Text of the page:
6. Making War in the Levant

    The Problem of the Sources

    ‘The Franks’

    Jihad and Religious Warfare

    Armies and Pitched Battles

    Fortifications and Sieges

    Fighting at Sea

    The Frankish Influence?


    Further Reading

    7. Making Peace in the Levant


    Muslims under Frankish Rule


    Muslim Views on Frankish Culture


    Further Reading

    8. The Successors of Saladin, 1193-1249

    Chronological Overview

    Family Politics in the Levant

    The Ayyubids and the Jihad

    Relations with the Franks

    Critics of the Ayyubids


    Further Reading

    9. The Mamluks, 1249-1382

    Chronological Overview

    Mamluk Historiography

    The Mamluk Experience

    The Mamluk State

    Legitimizing Rule

    The Mamluk Jihad


    Further Reading

    10. Conclusion

    The Impact of the Crusades on the Medieval Middle East

    The Impact of the Crusades on the Modern-Day Muslim Consciousness

    Rationalizing Terrorism

    Latter-Day Saladins?

    Final Words

    Further Reading


    1. Extracts from the Qur’an and Hadith

    2. A Depiction of the Fatimid Caliph al-Hakim bi-Amr Allah (r. 996-1021)

    3. Al-Mas‘udi on the Franks

    4. The Fall of Jerusalem to the Crusaders: Two Accounts

    5. Muslim Views of the Crusaders and their Motives

    6. Extracts from the Book of the Jihad of ‘Ali ibn Tahir al-Sulami (d. 1106)

    7. The Failure of the Crusader Attack on Damascus in 1148: Two Accounts

    8. Muhammad ibn Ahmad al-Wasiti (fl. 1019), Extracts from The Merits of Jerusalem

    9. Ibn al-Athir on Nur al-Din and Saladin

    10. ‘Imad al-Din al-Isfahani on the Battle of Hattin and Saladin’s Conquest of Jerusalem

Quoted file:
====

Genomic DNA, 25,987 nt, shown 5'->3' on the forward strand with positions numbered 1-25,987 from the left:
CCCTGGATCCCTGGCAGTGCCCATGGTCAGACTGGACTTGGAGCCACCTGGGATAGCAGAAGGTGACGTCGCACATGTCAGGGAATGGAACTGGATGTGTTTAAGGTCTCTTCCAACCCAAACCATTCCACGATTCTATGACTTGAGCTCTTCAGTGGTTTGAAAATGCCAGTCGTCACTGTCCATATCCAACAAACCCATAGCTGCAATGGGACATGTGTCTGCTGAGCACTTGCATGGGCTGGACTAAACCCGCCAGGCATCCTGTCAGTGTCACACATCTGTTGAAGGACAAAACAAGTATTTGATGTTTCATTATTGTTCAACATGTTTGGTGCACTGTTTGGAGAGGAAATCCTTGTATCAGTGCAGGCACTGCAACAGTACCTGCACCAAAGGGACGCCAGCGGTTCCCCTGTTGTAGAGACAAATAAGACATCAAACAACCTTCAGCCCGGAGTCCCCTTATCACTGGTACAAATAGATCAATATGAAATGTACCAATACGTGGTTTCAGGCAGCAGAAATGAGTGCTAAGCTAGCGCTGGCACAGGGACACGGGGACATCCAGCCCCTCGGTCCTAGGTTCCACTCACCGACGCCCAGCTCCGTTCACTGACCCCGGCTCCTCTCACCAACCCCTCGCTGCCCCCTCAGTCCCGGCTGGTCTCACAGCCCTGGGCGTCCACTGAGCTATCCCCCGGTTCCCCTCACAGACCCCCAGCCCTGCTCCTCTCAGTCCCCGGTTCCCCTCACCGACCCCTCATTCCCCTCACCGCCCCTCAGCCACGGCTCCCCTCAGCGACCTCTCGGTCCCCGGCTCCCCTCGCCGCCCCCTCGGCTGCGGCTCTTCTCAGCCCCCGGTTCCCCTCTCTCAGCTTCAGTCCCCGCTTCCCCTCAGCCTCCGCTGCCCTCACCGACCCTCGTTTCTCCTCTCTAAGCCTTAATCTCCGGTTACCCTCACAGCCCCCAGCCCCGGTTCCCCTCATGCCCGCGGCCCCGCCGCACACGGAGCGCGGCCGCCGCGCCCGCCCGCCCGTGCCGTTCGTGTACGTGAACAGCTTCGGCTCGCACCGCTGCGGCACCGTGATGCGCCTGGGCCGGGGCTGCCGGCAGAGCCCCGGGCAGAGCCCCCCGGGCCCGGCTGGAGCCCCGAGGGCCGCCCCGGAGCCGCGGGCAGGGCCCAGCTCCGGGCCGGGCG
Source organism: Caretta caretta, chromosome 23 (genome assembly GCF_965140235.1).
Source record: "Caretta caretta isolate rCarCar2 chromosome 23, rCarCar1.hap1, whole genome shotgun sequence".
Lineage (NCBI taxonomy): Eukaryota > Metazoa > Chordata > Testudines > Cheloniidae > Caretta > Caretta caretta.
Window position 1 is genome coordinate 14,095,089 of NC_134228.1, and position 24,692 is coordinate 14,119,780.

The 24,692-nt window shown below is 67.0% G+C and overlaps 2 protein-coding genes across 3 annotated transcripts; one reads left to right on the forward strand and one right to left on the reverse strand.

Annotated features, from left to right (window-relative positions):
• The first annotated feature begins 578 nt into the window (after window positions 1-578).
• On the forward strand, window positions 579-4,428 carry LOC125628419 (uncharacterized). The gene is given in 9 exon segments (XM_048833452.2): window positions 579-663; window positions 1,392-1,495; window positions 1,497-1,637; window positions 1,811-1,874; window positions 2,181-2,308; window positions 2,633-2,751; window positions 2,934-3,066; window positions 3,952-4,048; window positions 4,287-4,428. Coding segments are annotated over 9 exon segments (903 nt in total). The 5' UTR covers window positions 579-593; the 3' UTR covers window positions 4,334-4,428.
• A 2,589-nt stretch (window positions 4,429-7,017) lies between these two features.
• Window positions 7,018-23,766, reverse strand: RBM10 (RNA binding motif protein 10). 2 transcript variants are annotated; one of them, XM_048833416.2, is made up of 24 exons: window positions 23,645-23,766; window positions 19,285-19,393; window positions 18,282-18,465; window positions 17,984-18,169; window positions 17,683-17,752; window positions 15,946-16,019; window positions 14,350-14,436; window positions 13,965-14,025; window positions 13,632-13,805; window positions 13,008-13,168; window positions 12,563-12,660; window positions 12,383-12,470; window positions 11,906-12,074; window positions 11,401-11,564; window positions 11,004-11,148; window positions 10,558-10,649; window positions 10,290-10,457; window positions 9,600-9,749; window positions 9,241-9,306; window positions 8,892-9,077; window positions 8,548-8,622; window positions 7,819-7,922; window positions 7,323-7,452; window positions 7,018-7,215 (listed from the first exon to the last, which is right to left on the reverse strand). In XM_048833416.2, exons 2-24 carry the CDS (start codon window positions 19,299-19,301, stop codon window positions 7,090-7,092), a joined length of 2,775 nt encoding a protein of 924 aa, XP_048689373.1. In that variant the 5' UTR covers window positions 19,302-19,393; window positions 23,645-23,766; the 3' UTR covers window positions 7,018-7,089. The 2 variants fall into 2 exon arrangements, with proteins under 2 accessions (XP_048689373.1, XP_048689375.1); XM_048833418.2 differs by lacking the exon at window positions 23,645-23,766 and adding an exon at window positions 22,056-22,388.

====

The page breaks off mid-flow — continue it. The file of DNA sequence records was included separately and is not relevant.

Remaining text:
11. Baha’ al-Din ibn Shaddad on Saladin’s Virtues

    12. An Exchange of Letters during Richard the Lionheart’s Crusade

    13. Extract from al-Harawi’s Treatise on Muslim Military Tactics

    14. Usama ibn Munqidh on Frankish Culture

    15. Ibn al-Qaysarani and ‘Imad al-Din al-Isfahani on Frankish Women

    16. Al-Kamil Muhammad and the Crusade against Damietta in 1218-21

    17. Two Sources on the Handover of Jerusalem to Frederick II

    18. Ibn al-Dawadari on the Battle of ‘Ayn Jalut

    19. Qalawun’s Treaty with the Lady of Tyre, 1285

    20. Abu’l-Fida’ on the Conquest of Acre, 1291

    21. Statements of Usama ibn Ladin (Osama bin Laden, 1957-2011), 1998

    Select Bibliography



    Niall Christie in an instructor in history at Langara College in Vancouver, Canada, where he teaches the history of Europe and the Muslim world. He is also an adjunct professor of medieval studies at the University of Victoria. His research focuses on the Muslim response to the crusades. He is the author of numerous articles and The Book of the Jihad of 'Ali ibn Tahir al-Sulami (d. 1106): Text, Translation and Commentary (2015).